My bigger point is that to do the kind of stories that we’re doing, we need some specialized things that are particular to our format. That is, we need a plot, and the plot has to be surprising, there has to be something. There has to be somebody in the story that you can relate to. It’s best if there are funny moments… It has to drive toward some idea about the world that you haven’t heard before. That’s a lot of weight to put on a story; and so you end up invariably just finding them from all over the country, and all over the world. We do stories from other countries even though the show is called This American Life. Basically we’re open to a story that’s entertaining enough to put on the air.
You mention entertainment, but it seems like every show contains subjects that a large portion of your audience might not relate to. Yet by the end of the act, we are completely moved by their stories. Do you think that one of the things that TAL does best, actually, is its ability to foster empathy?
I feel like radio is a machine for empathy. And the stories are machines for empathy… I feel like that’s just the premise of doing a show of narrative storytelling. Radio is so unusually great for that. Sometimes we’ll do things – like this show we did on a high school in Chicago where 29 kids got shot in a year… and eight of them died. [It’s] not like what you see on TV. When they try to portray such violent neighborhoods, the reality is very different. And it’s like what the sense of radio is, it’s the intimacy of it, just hearing people talk has such a power and makes it so easy to empathize. You know, I thought, if you wanted to do [that story] on TV, you would really have to shoot it like a film. It would have to be beautifully lit and beautifully shot and the camera very, very close for it to have the intimate power that radio has, simply through the fact that you don’t see people and that that’s just built into the medium, that’s what it does when it’s not trying to do anything in particular, it has that intimacy.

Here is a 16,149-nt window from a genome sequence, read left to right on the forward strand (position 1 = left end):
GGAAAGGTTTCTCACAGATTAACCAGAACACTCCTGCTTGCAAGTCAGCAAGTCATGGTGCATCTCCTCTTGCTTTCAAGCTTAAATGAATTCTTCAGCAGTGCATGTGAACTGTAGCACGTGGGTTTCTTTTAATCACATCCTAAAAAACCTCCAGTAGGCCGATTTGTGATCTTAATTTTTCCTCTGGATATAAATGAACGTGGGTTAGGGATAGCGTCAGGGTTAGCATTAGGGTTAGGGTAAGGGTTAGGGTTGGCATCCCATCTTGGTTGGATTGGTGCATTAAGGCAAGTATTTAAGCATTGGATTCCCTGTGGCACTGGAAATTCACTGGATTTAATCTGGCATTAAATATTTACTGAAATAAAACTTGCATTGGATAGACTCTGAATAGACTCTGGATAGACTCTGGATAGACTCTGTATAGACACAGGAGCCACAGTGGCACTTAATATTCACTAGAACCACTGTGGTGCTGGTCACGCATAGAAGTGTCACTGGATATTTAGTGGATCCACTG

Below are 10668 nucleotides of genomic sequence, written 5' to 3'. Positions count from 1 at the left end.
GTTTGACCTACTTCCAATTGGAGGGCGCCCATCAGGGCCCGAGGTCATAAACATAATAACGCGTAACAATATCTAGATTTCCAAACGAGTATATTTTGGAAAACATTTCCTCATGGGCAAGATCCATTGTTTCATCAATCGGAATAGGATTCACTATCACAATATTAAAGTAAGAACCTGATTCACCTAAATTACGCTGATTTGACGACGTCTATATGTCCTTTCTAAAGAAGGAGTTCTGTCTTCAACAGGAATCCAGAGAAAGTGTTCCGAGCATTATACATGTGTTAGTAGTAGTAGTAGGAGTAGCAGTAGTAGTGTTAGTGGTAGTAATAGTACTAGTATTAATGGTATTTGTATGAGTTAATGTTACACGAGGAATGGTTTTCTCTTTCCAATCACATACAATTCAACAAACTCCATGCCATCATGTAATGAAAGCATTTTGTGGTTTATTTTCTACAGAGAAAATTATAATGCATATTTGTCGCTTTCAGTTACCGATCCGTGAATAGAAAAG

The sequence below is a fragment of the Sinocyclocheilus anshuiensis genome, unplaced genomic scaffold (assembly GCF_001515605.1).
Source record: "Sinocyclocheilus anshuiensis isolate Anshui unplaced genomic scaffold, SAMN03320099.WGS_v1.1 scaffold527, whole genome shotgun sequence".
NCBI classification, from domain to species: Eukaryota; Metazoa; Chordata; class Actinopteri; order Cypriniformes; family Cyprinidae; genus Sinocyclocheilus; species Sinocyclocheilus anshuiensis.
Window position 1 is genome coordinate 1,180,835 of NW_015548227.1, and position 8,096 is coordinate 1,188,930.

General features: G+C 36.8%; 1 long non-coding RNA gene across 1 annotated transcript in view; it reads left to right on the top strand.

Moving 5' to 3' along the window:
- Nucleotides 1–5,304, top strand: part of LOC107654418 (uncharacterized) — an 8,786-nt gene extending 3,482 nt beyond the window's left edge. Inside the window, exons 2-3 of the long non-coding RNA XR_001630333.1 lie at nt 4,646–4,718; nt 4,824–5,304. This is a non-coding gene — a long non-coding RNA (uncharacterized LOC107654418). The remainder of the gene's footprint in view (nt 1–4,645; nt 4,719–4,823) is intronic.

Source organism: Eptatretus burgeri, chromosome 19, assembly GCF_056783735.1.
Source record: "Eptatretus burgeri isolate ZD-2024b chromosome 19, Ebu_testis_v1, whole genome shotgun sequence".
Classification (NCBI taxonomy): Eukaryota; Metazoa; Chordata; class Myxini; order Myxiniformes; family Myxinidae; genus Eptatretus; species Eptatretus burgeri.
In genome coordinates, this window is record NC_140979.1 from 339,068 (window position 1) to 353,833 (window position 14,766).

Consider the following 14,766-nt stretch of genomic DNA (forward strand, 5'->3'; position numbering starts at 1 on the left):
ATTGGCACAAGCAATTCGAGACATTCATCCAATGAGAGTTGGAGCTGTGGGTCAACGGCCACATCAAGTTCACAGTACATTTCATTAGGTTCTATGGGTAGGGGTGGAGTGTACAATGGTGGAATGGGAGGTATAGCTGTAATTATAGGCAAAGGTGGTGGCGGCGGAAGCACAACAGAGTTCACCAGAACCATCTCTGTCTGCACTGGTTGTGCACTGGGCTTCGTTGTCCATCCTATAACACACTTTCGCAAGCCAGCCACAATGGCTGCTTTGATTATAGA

What do you experience, personally, when you tell other people’s stories, when you help them tell their own stories?
You’re asking what do I experience?
Yeah. I don’t know if that’s a good question.
Yeah, that’s a totally good question. I experience the feelings that are in the story, like everybody who’s listening to the story; but also, you know, I’m editing the story in my head as I’m talking to them. So while I’m cutting the tape… I mean, Terry Gross says this, from Fresh Air, that when you’re doing an interview for radio, and I’m sure for print, too, it’s like you’re editing the interview as you’re having the conversation. So you’re hearing what goes in and what comes out, and you’re hearing what you want to use and what you don’t want to use. You’re both an interviewer and an editor. And so, I’m having all the feelings, but I’m also trying to make sure that those feelings get staged on tape, in a way that other people will have them, too. And you know it’s a funny job… where you’re just trying to line up the pieces of the story in the right order, in the way that it’ll have the maximum impact. Like I said, in a way you’re a technician.